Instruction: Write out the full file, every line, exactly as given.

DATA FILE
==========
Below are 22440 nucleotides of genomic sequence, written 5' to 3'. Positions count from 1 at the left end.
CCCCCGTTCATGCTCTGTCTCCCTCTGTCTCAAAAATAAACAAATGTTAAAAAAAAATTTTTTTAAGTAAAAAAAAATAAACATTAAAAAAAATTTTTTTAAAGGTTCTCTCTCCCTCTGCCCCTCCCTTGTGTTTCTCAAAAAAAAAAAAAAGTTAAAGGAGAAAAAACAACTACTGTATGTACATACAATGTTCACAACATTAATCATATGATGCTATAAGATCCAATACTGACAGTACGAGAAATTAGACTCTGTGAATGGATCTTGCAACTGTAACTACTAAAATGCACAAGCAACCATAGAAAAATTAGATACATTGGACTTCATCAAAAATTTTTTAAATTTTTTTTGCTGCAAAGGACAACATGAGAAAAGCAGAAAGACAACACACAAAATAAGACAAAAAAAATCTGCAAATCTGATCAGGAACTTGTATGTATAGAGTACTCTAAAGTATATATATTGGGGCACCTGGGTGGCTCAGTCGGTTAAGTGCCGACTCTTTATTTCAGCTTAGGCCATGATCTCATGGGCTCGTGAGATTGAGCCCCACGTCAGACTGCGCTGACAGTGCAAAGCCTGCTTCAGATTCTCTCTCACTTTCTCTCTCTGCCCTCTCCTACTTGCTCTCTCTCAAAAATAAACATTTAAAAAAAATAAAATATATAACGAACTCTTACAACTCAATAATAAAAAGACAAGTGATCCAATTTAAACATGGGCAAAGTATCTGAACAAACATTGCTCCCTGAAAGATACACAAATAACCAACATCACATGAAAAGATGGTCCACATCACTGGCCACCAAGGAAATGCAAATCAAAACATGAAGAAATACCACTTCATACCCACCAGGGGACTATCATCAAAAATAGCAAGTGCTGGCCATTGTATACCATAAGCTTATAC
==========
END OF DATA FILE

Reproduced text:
Below are 22440 nucleotides of genomic sequence, written 5' to 3'. Positions count from 1 at the left end.
CCCCCGTTCATGCTCTGTCTCCCTCTGTCTCAAAAATAAACAAATGTTAAAAAAAAATTTTTTTAAGTAAAAAAAAATAAACATTAAAAAAAATTTTTTTAAAGGTTCTCTCTCCCTCTGCCCCTCCCTTGTGTTTCTCAAAAAAAAAAAAAAGTTAAAGGAGAAAAAACAACTACTGTATGTACATACAATGTTCACAACATTAATCATATGATGCTATAAGATCCAATACTGACAGTACGAGAAATTAGACTCTGTGAATGGATCTTGCAACTGTAACTACTAAAATGCACAAGCAACCATAGAAAAATTAGATACATTGGACTTCATCAAAAATTTTTTAAATTTTTTTTGCTGCAAAGGACAACATGAGAAAAGCAGAAAGACAACACACAAAATAAGACAAAAAAAATCTGCAAATCTGATCAGGAACTTGTATGTATAGAGTACTCTAAAGTATATATATTGGGGCACCTGGGTGGCTCAGTCGGTTAAGTGCCGACTCTTTATTTCAGCTTAGGCCATGATCTCATGGGCTCGTGAGATTGAGCCCCACGTCAGACTGCGCTGACAGTGCAAAGCCTGCTTCAGATTCTCTCTCACTTTCTCTCTCTGCCCTCTCCTACTTGCTCTCTCTCAAAAATAAACATTTAAAAAAAATAAAATATATAACGAACTCTTACAACTCAATAATAAAAAGACAAGTGATCCAATTTAAACATGGGCAAAGTATCTGAACAAACATTGCTCCCTGAAAGATACACAAATAACCAACATCACATGAAAAGATGGTCCACATCACTGGCCACCAAGGAAATGCAAATCAAAACATGAAGAAATACCACTTCATACCCACCAGGGGACTATCATCAAAAATAGCAAGTGCTGGCCATTGTATACCATAAGCTTATAC